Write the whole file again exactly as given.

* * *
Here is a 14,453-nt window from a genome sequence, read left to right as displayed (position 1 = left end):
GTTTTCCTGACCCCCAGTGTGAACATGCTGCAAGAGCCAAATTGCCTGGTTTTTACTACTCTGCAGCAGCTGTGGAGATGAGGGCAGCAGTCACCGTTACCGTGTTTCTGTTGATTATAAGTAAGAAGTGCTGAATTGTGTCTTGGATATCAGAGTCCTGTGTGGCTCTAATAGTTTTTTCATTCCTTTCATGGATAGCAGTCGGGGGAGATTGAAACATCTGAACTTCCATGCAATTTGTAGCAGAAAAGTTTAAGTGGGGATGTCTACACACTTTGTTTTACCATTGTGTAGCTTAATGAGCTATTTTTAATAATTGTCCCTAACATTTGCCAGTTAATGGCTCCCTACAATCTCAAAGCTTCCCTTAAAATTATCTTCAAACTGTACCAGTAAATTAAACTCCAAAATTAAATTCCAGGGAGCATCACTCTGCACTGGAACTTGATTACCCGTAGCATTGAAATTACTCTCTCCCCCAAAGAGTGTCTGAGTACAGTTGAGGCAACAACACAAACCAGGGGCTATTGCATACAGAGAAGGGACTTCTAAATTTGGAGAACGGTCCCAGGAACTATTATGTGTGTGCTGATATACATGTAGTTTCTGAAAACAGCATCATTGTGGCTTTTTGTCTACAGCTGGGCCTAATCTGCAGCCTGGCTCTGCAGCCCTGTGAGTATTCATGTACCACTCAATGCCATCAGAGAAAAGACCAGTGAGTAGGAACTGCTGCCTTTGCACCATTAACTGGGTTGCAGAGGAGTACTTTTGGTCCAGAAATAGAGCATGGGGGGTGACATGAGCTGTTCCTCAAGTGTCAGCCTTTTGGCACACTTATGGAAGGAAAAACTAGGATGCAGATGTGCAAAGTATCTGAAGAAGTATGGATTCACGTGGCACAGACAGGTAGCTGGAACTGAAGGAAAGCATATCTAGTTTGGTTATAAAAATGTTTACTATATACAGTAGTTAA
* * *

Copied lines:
Here is a 14,453-nt window from a genome sequence, read left to right as displayed (position 1 = left end):
GTTTTCCTGACCCCCAGTGTGAACATGCTGCAAGAGCCAAATTGCCTGGTTTTTACTACTCTGCAGCAGCTGTGGAGATGAGGGCAGCAGTCACCGTTACCGTGTTTCTGTTGATTATAAGTAAGAAGTGCTGAATTGTGTCTTGGATATCAGAGTCCTGTGTGGCTCTAATAGTTTTTTCATTCCTTTCATGGATAGCAGTCGGGGGAGATTGAAACATCTGAACTTCCATGCAATTTGTAGCAGAAAAGTTTAAGTGGGGATGTCTACACACTTTGTTTTACCATTGTGTAGCTTAATGAGCTATTTTTAATAATTGTCCCTAACATTTGCCAGTTAATGGCTCCCTACAATCTCAAAGCTTCCCTTAAAATTATCTTCAAACTGTACCAGTAAATTAAACTCCAAAATTAAATTCCAGGGAGCATCACTCTGCACTGGAACTTGATTACCCGTAGCATTGAAATTACTCTCTCCCCCAAAGAGTGTCTGAGTACAGTTGAGGCAACAACACAAACCAGGGGCTATTGCATACAGAGAAGGGACTTCTAAATTTGGAGAACGGTCCCAGGAACTATTATGTGTGTGCTGATATACATGTAGTTTCTGAAAACAGCATCATTGTGGCTTTTTGTCTACAGCTGGGCCTAATCTGCAGCCTGGCTCTGCAGCCCTGTGAGTATTCATGTACCACTCAATGCCATCAGAGAAAAGACCAGTGAGTAGGAACTGCTGCCTTTGCACCATTAACTGGGTTGCAGAGGAGTACTTTTGGTCCAGAAATAGAGCATGGGGGGTGACATGAGCTGTTCCTCAAGTGTCAGCCTTTTGGCACACTTATGGAAGGAAAAACTAGGATGCAGATGTGCAAAGTATCTGAAGAAGTATGGATTCACGTGGCACAGACAGGTAGCTGGAACTGAAGGAAAGCATATCTAGTTTGGTTATAAAAATGTTTACTATATACAGTAGTTAA